Rate cuts and homebuyers' "fear of missing out" have driven a recent rebound in property prices. (ABC News: Angela Lavoipierre)
Rebounding house prices have painted the Reserve Bank into a tight corner, potentially undermining the prospects of further interest rate cuts.
- The Reserve Bank will assess the impact of its three rate cuts this year at its next board meeting in February
- The RBA now has a difficult job balancing a slowing economy needing stimulus with rebounding property prices driving up household debt
- Analysts see home-buyers' FOMO — "fear of missing out" — continuing to drive property prices and mortgages up
As expected, the RBA board, at its final meeting for the year, kept rates on hold at the historic low of 0.75 per cent.
The RBA stared down increasingly disappointing economic data, preferring to "wait and assess" the impact of the three cuts delivered since June.
CoreLogic's December survey found prices nationally have risen 4 per cent in the past three months, while the more expensive and indebted markets of Sydney and Melbourne have jumped by more than 6 per cent.
"I think there is a bit of a fear of missing out now in the market," SQM Research managing director Louis Christopher said.
"There's a real possibility here that the prices in Sydney and Melbourne are going to continue to fire up right throughout 2020 before we see any action from [prudential regulator] APRA."
Larissa, who works as a lawyer in Sydney, said she has seen the dramatic turnaround in prices over the past year first-hand, as she struggles to buy a first home with her partner.
"Every new house that comes onto the market, I feel a need to immediately go see, because they're going really quickly and there's not much new stock coming on," she said.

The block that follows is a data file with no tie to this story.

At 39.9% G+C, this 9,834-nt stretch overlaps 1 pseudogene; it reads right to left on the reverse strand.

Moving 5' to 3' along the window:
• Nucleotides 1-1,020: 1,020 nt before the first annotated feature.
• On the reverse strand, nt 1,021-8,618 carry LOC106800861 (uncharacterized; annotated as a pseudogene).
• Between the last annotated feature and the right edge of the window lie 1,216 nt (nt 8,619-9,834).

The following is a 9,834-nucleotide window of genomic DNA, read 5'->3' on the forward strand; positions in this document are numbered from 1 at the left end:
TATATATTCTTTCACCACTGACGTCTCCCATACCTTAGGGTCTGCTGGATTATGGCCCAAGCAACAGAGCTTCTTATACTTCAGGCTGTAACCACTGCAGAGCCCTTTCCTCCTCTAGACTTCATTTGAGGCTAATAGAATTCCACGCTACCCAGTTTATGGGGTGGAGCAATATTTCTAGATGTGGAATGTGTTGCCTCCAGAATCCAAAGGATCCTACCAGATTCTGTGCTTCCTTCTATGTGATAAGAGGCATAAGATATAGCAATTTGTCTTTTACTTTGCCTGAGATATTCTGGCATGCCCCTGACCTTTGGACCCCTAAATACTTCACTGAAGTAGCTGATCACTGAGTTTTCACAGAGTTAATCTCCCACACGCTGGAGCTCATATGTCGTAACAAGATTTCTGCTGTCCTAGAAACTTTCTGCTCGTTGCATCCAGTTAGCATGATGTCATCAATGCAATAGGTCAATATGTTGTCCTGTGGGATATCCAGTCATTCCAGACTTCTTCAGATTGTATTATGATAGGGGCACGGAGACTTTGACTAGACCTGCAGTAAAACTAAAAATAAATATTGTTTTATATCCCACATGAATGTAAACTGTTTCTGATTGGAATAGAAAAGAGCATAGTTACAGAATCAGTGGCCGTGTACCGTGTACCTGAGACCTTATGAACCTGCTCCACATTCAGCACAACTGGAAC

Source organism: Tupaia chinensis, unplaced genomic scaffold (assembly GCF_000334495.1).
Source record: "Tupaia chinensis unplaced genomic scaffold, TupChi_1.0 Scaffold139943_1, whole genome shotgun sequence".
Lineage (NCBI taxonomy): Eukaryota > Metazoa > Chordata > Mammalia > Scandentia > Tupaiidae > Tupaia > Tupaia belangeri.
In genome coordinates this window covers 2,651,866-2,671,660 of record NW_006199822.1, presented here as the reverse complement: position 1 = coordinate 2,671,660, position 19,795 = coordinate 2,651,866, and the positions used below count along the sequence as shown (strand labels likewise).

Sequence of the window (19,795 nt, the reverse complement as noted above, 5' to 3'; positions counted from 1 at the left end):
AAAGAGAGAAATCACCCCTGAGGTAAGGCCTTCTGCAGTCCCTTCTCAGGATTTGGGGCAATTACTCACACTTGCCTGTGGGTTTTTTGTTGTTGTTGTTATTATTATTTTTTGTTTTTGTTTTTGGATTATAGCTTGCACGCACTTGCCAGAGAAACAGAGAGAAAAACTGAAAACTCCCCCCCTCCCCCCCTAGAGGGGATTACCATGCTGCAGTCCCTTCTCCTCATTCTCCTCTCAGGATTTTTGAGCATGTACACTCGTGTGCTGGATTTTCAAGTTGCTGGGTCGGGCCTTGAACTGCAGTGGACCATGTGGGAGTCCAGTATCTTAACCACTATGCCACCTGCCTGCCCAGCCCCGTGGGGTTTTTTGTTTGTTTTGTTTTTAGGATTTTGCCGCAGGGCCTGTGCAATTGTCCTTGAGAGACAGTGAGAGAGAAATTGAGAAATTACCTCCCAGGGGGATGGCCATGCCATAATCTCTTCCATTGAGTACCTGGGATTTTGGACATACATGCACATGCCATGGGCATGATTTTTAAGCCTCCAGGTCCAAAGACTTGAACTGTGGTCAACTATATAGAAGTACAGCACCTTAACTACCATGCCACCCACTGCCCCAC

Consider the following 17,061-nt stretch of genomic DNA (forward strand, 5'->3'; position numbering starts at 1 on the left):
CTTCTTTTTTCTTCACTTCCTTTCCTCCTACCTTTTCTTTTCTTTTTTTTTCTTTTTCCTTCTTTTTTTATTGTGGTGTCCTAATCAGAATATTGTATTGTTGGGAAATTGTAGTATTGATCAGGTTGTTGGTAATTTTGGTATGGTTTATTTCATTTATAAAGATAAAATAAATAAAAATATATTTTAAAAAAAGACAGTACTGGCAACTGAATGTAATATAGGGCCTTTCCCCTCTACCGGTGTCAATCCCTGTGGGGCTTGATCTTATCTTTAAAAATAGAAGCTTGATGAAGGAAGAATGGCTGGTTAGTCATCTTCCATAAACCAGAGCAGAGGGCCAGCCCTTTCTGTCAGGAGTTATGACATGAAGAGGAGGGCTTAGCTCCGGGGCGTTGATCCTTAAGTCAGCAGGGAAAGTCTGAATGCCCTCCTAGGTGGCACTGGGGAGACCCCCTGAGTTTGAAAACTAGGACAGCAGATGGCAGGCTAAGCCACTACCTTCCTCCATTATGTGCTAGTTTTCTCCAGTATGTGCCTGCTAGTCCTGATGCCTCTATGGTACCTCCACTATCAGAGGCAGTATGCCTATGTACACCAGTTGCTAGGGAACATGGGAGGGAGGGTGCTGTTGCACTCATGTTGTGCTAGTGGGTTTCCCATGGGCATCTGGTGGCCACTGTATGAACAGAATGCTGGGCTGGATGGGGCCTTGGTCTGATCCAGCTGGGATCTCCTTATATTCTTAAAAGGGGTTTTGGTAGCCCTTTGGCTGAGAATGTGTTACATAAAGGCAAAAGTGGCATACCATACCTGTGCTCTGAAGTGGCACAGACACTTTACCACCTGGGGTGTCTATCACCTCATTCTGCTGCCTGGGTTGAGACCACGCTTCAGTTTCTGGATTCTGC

"My hope is that it will be better next year, but you never know and it seems to really be driving up the prices.
"There is a real fear, and I think it's driving the prices up."
Rising house prices generally require rising mortgage debt to pay for them.
The RBA has repeatedly cited high household debt as one of its greatest concerns.
The fear of further inflating house prices and debt was one of the key reasons behind interest rates being kept on hold for almost three years, despite below average economic growth and inflation remaining well below the RBA's target band during that period.
"Household debt-to-income is around 200 per cent, household debt-to-GDP is around 120 per cent and even through house prices declined somewhat over the last 12-to-18 months, those levels are still high," IFM Investors chief economist Alex Joiner said.
"I think the risk is that lower interest rates still from the Reserve Bank, and lower interest rates for an extended period of time, risk exacerbating that household debt issue that we have in the economy."